So, while the constitutional nuns are also cloistered, their apostolic attachments with the convents and the work they do make them less strict. It would be impossible for these convents to run like the papal enclosure convents. However, these convents remain spaces of contemplation, silence, recollection, and the search for the face of God.
Notable orders with the constitutional cloisters include the Passionist Nubs, Norbertine Canonesses, and the Sisters Adorers of the Precious Blood.
The last category is the Monastic Cloister, which is defined as a special version of the aforementioned Constitutional Cloister. In the Monastic Cloister, the nuns who sign up for this contemplative life also feature a form of hospitality charism. The cloister and the hospitality therein stem from the Benedictine traditions, which would mean that the nuns don’t just host the nuns; they are also spaces where guests can be invited to visit and maybe even stay in the monastery/ convents. The nuns also interact with the guests and the rest of the nuns more freely.
Overall, the Monastic Cloisters are more open and welcoming, but the nuns are still expected to maintain and stick to the strict rules and rigorous discipline they must follow.
Nun orders in the Monastic Cloisters include the Sisters of Mary Morning Start, Cistercian/ Trappistine Nuns, and the Benedictine Nuns.
What is the relevance of cloistered life?
A cloistered life is meant to allow the nuns to pray for others and seek and find God’s face. This life allows for reflection and contemplation while also offering an oasis of peace for all in the church community. Note that the word cloister is derived from the Latin word ‘Clausura,’ meaning ‘to shut up,’ and so, a cloistered life is meant to encourage solitude and silence.
They allow for a life of complete solitude and are regarded as a form of blessing by the Catholic Church. So, while some people are called to a life that involves feeding the hungry and clothing the naked as their works of mercy, others are called to the cloistered life where their service to humanity involves being enclosed in monasteries or nunnery to praying, offering sacrifices, and to work.
Cloistered life has its roots in the 4th century. It is believed to be important historically and spiritually since Christians would go out to the desert, where they sought complete solitude for prayers.
In other words, a cloistered life encourages solitude and makes prayers, sacrifices, and work possible, all in a contemplative stance.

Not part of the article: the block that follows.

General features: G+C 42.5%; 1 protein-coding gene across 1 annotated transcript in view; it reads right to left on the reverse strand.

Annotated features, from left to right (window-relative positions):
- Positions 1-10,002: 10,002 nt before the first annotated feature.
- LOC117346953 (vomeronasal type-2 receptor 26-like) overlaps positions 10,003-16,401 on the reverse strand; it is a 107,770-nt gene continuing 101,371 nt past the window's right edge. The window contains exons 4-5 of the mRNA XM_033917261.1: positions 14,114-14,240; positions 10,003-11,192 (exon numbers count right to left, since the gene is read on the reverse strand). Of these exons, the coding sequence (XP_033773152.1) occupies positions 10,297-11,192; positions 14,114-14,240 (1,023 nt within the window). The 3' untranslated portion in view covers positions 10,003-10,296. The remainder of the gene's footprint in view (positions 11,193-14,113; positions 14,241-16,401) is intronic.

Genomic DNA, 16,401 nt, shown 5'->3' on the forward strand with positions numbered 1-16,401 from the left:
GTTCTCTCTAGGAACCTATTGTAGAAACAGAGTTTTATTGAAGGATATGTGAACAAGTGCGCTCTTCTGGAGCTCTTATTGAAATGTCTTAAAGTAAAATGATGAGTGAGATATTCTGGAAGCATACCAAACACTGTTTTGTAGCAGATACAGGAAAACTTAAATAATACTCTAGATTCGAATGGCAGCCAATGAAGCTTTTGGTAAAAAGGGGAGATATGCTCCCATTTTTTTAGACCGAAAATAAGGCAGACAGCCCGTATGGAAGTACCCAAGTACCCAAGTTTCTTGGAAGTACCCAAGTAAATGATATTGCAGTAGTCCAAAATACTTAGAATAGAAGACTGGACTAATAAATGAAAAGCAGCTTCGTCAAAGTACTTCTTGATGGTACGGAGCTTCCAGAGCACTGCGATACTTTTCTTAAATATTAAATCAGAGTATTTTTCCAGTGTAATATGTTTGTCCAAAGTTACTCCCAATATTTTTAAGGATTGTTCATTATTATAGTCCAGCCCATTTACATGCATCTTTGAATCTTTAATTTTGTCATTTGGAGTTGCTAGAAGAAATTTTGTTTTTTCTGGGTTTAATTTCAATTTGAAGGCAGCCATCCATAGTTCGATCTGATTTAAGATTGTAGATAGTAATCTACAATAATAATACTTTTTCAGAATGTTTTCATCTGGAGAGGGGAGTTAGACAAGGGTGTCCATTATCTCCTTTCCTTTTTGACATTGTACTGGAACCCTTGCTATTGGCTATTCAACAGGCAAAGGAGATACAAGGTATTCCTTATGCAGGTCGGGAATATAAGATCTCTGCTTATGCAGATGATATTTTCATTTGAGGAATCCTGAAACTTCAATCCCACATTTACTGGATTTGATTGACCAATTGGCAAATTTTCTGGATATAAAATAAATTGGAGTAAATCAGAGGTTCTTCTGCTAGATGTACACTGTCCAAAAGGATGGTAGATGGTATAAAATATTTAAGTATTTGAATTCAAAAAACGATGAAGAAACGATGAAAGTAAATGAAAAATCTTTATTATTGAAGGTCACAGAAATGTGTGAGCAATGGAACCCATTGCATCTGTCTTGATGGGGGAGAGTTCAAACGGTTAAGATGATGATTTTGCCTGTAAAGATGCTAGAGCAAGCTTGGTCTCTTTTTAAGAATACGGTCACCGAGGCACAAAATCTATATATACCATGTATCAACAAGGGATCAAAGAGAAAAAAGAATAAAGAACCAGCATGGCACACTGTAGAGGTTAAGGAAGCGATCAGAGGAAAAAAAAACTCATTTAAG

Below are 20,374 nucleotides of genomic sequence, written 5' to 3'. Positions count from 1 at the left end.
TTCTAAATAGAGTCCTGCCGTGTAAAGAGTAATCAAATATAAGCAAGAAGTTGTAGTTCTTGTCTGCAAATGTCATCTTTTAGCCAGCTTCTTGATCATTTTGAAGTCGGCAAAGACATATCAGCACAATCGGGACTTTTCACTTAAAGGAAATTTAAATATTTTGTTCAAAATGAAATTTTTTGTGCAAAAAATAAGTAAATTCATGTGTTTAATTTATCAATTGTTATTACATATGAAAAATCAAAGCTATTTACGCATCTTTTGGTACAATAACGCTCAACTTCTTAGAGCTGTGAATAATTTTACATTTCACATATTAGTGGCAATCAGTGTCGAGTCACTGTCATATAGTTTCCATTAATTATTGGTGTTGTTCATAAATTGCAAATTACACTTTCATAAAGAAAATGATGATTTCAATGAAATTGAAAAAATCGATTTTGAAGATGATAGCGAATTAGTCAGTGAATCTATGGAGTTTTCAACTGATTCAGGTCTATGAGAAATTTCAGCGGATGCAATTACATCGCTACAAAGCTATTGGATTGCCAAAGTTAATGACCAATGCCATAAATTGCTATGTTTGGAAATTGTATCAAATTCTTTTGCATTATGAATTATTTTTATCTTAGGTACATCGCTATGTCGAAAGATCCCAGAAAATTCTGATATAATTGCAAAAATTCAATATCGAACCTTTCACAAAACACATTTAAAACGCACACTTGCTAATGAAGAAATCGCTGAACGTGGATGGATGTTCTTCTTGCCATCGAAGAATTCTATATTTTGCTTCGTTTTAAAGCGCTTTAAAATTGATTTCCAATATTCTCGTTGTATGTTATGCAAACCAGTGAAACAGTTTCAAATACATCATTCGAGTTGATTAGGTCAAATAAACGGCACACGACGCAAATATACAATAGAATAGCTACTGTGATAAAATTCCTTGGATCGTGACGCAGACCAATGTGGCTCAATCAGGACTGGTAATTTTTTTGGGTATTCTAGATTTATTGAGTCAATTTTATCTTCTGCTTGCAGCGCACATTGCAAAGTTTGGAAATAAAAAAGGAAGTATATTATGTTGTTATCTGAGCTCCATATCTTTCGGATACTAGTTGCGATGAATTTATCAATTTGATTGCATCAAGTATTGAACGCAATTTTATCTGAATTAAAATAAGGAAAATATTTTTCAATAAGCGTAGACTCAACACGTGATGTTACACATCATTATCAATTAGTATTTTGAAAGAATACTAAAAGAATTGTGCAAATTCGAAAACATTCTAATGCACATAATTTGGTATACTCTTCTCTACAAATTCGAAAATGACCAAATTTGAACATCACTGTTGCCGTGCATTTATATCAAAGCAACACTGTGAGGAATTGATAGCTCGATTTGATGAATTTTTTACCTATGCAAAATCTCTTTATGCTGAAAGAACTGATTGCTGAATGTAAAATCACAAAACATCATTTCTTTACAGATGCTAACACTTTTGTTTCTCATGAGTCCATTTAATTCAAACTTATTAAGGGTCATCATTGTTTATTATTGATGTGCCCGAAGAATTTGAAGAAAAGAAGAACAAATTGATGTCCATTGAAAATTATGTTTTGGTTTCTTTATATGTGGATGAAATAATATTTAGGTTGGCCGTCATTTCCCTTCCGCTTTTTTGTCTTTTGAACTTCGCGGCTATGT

What is the purpose of cloistered nuns?
Cloistered nuns choose this life of silence and prayer within the walls of a convent to pray, work, and become close to God. Despite there being three types of cloistered nuns/ lives, these cloistered nuns all have prayer, work, and contemplation in common.
Although some people think that the cloistered life represents a form of escape or retreat from the whole world or even some kind of defeat, cloisters are the opposite, and they make individuals free to entirely devote themselves to sacrifices and prayers for both the church and the whole world.
Nuns and other religious orders in the cloistered life go into seclusion and dedicate themselves to a life of prayer because they believe that in doing this, they’d be following the life of Jesus Christ. There are a number of verses in the bible noting that Jesus Christ sought solitude whenever He wanted to pray – Mark 1:35, Luke 6:12, Luke 9:28, Mark 14:32-41, and Luke 22:39-46.
Cloistered nuns believe that this life allows them to remain intimate and enjoy the Eucharist’s intimacy, where they can discover that heaven and earth lie in a very small space.
Can cloistered nuns see their families?
Since the cloistered nuns almost never leave the walls of their convents, except when it’s absolutely necessary for the papal cloisters, there is a possibility that some of the cloistered nuns never see their families. In cases where the nuns cannot see their relatives, say in the papal cloisters; they may only see their families through metal gates and wire mesh screens twice annually.
However, the nuns in the constitutional and the monastic cloisters can see their families more often since they are allowed to visit the convents.
There is also the exception where much younger nuns are often allowed to see or be visited by their families more frequently.
Do cloistered nuns talk?